~*-I’ve been a vegetarian since I was 14. My reasons seemed pretty simple to me: The thought of putting a dead animal in my mouth disgusted me. The thought of consuming something that had the ability to produce a family and love something else did not sit right with me. Every time I saw roadkill I thought “That’s dead. It’s going to be dinner,” and I related it to my own dinner. Meat was never tasty to me in the first place. I love animals more than any other thing in the world, meaning hurting one or thinking about one suffering is absolutely unbearable to me. I was fresh into High School and a teenager, so doing something my family didn’t want me to do seemed like the way to go. Plus, the judgments of people around me for making a choice about my body (which I STILL don’t understand, by the way…) didn’t bother me.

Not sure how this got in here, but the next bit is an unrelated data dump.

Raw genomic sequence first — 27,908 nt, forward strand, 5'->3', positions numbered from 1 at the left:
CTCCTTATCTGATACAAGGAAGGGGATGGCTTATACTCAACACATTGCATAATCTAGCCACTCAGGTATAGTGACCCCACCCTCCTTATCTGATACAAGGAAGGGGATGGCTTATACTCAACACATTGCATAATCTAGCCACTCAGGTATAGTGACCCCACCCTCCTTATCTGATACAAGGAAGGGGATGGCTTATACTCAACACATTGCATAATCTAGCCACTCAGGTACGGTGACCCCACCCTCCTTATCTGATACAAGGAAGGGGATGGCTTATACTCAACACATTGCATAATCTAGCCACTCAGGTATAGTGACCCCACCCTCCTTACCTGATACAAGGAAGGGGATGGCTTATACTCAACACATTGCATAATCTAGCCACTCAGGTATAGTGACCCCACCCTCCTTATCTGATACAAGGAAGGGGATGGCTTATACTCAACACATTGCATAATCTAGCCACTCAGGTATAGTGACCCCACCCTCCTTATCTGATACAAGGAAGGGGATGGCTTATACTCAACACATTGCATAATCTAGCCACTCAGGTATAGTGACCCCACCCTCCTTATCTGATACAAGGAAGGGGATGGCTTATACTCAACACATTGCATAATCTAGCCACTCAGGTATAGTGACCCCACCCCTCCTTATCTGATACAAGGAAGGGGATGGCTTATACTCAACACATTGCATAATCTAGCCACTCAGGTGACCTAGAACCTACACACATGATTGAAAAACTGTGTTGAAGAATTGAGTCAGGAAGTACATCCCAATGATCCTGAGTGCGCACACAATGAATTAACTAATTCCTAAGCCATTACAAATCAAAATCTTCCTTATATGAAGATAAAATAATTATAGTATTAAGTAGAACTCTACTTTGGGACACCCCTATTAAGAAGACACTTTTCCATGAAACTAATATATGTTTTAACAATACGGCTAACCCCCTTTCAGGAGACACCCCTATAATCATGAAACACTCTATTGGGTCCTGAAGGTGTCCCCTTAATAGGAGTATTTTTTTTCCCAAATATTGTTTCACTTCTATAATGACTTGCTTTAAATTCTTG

~*-I already stated that hurting an animal is unbearable to me, as is the thought of the suffering. It brings me to tears, makes me physically sick, and ignites a rage in me that is rather terrifying as I’m typically a peaceful person, non-confrontational person. I’m pretty sure that grew into “It has eyes, it walks around, and might have a teeny brain. Maybe it has a family. What it if has tiny eggs in it’s tiny home? It’s trying to live it’s tiny life. I’ll just let it be” which people close to me think is adorable and people who don’t know me think it stupid. It is what it is.

~*-Every creature has some type of significant purpose in the way this planet and our environment works. If I don’t have to destroy it, why bother disrupting it? If it was a rabid raccoon going after a small child, I would shoot it without a second thought. If I was collapsed from exhaustion, about to feel the strike of a cobra, and some passerby kicked it across the ground, I wouldn’t accost them in anger. I understand there are time of necessity and unavoidable actions for one reason or another. However, if it’s not necessary, I’m not doing it. Why? Because I’m a lover of my planet and I have a deep respect for nature, the environment, and all things living.